Assignment #2: Digital Access

Nigeria


I chose Nigeria for this paper for three reasons. For one thing, we used to have a friend from there named Arthur Onuora. He was in the Political Science program at Stony Brook with my husband back in the 80's and was very nice.  The second reason is that one of the volunteers for my website, Ebele Orakpo, lived in Nigeria. I thought it was so cool that she would be interested in writing about U.S. TV all the way from Africa.  She proofread for us, so her English was very good. Lastly, there is a new TV show on CBS that I like called "Bob Hearts Abishola," where an American sock salesman falls in love with a Nigerian nurse. They also show her aunt, uncle, and son, as well as some workers at the sock factory, and at the hospital, that are also Nigerian. They sometimes speak Nigerian on the show (with subtitles).  All of this combined to make me interested in Nigeria and how they access media.

Lagos, largest city in Nigeria

According to Wikipedia, "Nigeria is the most populous country in Africa and the seventh most populous country in the world."  Also, over a million Nigerians have emigrated to the U.S. during tough economic times in their country.  This is fascinating to learn.  After years of corruption, military rule and mismanagement, democracy and reforms have made the country more prosperous. They're the largest economy in Africa and have one of the fastest growing telecommunications markets in the world.

Nigerian women in the north

However, there's a great digital divide in the country due to poverty, poor education, lack of electrical infrastructure, urban drift, and some other factors. One third of Nigerians don't have basic literacy. Most of the citizens in Nigeria live in rural areas. Things have been changing, though. The government is working with Google and other companies to give access to more people in Nigeria.


The Nigerian government has set up e-learning facilities in libraries to extend educational opportunities. The Computers for All Nigerians Initiative (CANi) is a program that provides personal computers and the Internet to more people.  This is funded by government aid, tax waivers and support from technology companies such as Microsoft.


The U.S. Agency for International Development and its partners have a program to help increase primary school reading skills. This article describes some of the challenges that students face while trying to get an education, including terrorist attacks by the Boko Haram on schools and children (particularly girls). A group of African experts at The Brooking Institute have studied the digital divide problem and pinpointed what needs to be done to improve Nigeria's economic, educational and social problems. One positive factor is that a governor of one of their states is working hard to improve the schools in his area, and other parts of the country are planning to do the same.

some of the journalists arrested

 Nigeria is having a big technology and startup boom, thanks to the efforts by the government to improve digital access, with the help of international corporations.  Freedomhouse.com rated Nigeria as partly free, with a score of 34 out of 100. Only 26% of the country has Internet access, but they have more Internet access than any other sub-saharan country. The reason they're rated so low on the freedom scale is because the government or police sometimes arrest bloggers and other members of the press, and they restrict certain types of stories. They use a new "cyberstalking" law as an excuse to arrest people.  However, few are prosecuted.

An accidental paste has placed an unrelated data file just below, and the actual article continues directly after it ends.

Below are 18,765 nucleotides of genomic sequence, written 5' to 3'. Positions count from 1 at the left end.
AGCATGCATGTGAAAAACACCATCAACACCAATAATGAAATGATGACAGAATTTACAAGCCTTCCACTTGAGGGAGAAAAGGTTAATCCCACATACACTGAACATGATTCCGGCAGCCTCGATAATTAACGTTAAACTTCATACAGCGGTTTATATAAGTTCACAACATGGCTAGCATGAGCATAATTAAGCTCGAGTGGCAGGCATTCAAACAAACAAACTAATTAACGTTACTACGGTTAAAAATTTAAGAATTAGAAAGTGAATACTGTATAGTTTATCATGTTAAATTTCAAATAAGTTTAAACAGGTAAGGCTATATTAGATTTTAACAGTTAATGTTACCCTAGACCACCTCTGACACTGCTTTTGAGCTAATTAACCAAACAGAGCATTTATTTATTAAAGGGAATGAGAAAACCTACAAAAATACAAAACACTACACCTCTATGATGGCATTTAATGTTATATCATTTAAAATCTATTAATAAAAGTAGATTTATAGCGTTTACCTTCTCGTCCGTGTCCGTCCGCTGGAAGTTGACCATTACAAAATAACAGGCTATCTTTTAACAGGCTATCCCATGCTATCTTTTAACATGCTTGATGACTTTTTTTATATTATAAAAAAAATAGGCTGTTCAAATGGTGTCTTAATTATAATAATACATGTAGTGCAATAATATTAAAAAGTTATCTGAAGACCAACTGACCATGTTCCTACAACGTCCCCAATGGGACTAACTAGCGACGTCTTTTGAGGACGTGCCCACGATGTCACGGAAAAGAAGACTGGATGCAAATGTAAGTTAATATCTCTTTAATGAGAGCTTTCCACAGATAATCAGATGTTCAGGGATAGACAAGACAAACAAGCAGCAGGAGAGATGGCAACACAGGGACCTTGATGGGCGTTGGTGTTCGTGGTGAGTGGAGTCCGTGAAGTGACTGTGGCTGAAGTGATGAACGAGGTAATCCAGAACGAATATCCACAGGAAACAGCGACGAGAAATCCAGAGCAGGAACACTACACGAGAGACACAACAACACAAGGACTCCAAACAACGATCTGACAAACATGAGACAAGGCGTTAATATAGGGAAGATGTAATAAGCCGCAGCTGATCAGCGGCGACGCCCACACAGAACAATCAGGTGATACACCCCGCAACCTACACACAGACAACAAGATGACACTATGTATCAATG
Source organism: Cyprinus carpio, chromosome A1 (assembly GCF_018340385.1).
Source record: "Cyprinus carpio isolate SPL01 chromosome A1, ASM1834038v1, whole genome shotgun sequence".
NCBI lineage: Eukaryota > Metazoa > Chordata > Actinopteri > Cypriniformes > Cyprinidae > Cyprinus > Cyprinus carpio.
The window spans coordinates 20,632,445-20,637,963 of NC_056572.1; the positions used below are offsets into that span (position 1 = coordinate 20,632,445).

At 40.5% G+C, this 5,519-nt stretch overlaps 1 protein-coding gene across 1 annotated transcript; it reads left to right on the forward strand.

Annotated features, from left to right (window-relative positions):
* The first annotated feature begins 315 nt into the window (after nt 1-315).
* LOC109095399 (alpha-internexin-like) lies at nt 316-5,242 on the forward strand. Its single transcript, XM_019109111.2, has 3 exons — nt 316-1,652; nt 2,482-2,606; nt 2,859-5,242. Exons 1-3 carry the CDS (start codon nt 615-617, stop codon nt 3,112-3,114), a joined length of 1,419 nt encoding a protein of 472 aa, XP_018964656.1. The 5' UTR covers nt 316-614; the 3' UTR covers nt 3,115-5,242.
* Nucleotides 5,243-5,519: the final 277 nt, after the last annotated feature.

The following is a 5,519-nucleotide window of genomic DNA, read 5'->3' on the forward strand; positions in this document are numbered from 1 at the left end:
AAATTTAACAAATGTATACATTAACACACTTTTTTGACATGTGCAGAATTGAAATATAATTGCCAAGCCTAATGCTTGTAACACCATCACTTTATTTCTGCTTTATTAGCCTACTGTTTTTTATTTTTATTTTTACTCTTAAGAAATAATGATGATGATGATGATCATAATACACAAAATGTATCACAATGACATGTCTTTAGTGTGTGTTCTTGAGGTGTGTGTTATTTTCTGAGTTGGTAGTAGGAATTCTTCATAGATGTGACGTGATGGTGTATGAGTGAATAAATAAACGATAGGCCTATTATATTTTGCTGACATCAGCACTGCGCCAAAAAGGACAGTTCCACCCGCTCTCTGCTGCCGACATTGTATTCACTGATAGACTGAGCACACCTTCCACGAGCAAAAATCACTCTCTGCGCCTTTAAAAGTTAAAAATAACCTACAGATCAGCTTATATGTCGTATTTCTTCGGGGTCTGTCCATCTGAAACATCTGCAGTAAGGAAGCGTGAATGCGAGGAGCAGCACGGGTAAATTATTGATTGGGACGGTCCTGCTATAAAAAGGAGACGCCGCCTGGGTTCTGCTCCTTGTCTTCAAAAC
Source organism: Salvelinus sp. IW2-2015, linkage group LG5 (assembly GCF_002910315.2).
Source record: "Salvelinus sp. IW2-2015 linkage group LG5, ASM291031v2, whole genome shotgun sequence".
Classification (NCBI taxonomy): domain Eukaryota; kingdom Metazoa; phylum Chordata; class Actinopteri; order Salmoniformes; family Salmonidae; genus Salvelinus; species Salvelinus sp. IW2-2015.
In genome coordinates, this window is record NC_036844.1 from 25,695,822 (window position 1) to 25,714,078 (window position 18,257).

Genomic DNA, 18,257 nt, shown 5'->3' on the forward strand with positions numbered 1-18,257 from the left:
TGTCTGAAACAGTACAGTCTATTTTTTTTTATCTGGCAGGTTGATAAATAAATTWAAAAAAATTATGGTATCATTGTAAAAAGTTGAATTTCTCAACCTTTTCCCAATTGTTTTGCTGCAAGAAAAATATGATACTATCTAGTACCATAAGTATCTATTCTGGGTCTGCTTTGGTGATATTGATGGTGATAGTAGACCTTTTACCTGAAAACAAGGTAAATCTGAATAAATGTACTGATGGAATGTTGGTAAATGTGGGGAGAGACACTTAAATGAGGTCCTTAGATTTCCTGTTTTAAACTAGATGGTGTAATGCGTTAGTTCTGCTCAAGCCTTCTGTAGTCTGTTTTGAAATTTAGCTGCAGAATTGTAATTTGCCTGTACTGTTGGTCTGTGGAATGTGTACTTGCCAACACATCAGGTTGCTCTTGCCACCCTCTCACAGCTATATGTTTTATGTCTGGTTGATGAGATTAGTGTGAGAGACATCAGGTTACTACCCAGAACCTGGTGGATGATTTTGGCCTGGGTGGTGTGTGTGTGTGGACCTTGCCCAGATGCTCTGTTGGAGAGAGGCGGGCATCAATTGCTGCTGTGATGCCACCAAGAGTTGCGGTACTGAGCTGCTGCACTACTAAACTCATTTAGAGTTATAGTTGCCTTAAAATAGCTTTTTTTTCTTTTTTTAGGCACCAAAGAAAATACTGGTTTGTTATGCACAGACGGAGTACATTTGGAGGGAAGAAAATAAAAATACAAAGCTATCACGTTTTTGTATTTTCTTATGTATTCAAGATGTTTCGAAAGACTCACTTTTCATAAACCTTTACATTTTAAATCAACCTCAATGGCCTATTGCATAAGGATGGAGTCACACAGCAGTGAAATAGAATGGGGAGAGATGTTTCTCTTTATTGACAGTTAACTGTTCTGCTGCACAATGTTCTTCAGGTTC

Even though Nigeria has a lot of oil, which should make them prosperous, they have problems that affect Internet access, such as the electrical power going out often. They only have electrical energy 10 hours a day per average. Nigerians with more money can afford a backup generator.  The digital divide also brings a gender divide. In their largest city, Lagos, women were 50% less likely to have Internet access than their male counterparts. They have almost 200 million people, but fewer than 300,000 are connected to ISP's.


Another problem that affects access is that most Internet sites are in English. Nigeria has over 500 different languages, which are under-represented online. This factor increases the digital divide.


Although some members of the press have been arrested (as noted above), the content of their media is generally not suppressed, and citizens have access to social media of all types. Smartphone access to the Internet has increased in recent years, too, due to low cost mobile access.


In the past 20 years, the number of available ISP's has grown by quite a lot. There are many signs like these that the country is doing quite a lot to improve the digital divide. They even worked with China to launch a satellite that would increase their telecommunications ability.  A second Chinese satellite is expected soon.


It seems pretty clear that they need to do more.  Since so many of their citizens can't read, and 70% live in rural areas with no electricity, they would need to fix those basic problems if more of their citizens are going to have access. Poor economic, political and infrastuctural conditions affect the country's literacy and digital access. These conditions need to be improved if Nigeria is ever going to grow out of being a "developing country" and have better access for their citizens.



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